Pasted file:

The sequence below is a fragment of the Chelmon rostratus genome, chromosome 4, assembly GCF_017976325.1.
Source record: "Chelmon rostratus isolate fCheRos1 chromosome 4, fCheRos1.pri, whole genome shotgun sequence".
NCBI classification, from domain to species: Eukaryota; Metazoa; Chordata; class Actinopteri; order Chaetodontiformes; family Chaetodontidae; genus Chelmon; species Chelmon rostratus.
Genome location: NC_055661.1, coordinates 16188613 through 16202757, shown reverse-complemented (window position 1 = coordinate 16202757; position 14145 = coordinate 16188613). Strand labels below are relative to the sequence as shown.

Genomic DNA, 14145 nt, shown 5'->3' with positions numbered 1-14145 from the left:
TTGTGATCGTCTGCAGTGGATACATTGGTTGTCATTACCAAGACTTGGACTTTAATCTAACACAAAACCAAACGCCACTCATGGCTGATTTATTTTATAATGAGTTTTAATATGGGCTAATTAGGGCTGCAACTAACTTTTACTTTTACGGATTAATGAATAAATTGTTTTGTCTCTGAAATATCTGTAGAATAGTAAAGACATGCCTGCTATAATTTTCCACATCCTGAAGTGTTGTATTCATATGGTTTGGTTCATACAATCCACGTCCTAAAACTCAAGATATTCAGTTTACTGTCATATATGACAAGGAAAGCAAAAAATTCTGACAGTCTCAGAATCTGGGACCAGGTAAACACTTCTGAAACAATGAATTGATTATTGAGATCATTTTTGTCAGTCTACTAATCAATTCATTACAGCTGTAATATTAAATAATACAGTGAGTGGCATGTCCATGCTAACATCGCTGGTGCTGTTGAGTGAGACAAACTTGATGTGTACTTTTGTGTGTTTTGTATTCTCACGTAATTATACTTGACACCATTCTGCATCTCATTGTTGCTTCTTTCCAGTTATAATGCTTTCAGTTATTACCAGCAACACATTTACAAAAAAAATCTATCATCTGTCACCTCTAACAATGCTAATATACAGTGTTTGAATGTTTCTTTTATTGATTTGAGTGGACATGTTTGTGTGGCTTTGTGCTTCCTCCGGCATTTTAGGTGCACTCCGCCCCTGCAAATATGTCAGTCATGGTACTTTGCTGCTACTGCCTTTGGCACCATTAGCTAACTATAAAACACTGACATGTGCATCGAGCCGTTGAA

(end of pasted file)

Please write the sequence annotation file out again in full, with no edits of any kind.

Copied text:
The sequence below is a fragment of the Chelmon rostratus genome, chromosome 4, assembly GCF_017976325.1.
Source record: "Chelmon rostratus isolate fCheRos1 chromosome 4, fCheRos1.pri, whole genome shotgun sequence".
NCBI classification, from domain to species: Eukaryota; Metazoa; Chordata; class Actinopteri; order Chaetodontiformes; family Chaetodontidae; genus Chelmon; species Chelmon rostratus.
Genome location: NC_055661.1, coordinates 16188613 through 16202757, shown reverse-complemented (window position 1 = coordinate 16202757; position 14145 = coordinate 16188613). Strand labels below are relative to the sequence as shown.

Genomic DNA, 14145 nt, shown 5'->3' with positions numbered 1-14145 from the left:
TTGTGATCGTCTGCAGTGGATACATTGGTTGTCATTACCAAGACTTGGACTTTAATCTAACACAAAACCAAACGCCACTCATGGCTGATTTATTTTATAATGAGTTTTAATATGGGCTAATTAGGGCTGCAACTAACTTTTACTTTTACGGATTAATGAATAAATTGTTTTGTCTCTGAAATATCTGTAGAATAGTAAAGACATGCCTGCTATAATTTTCCACATCCTGAAGTGTTGTATTCATATGGTTTGGTTCATACAATCCACGTCCTAAAACTCAAGATATTCAGTTTACTGTCATATATGACAAGGAAAGCAAAAAATTCTGACAGTCTCAGAATCTGGGACCAGGTAAACACTTCTGAAACAATGAATTGATTATTGAGATCATTTTTGTCAGTCTACTAATCAATTCATTACAGCTGTAATATTAAATAATACAGTGAGTGGCATGTCCATGCTAACATCGCTGGTGCTGTTGAGTGAGACAAACTTGATGTGTACTTTTGTGTGTTTTGTATTCTCACGTAATTATACTTGACACCATTCTGCATCTCATTGTTGCTTCTTTCCAGTTATAATGCTTTCAGTTATTACCAGCAACACATTTACAAAAAAAATCTATCATCTGTCACCTCTAACAATGCTAATATACAGTGTTTGAATGTTTCTTTTATTGATTTGAGTGGACATGTTTGTGTGGCTTTGTGCTTCCTCCGGCATTTTAGGTGCACTCCGCCCCTGCAAATATGTCAGTCATGGTACTTTGCTGCTACTGCCTTTGGCACCATTAGCTAACTATAAAACACTGACATGTGCATCGAGCCGTTGAA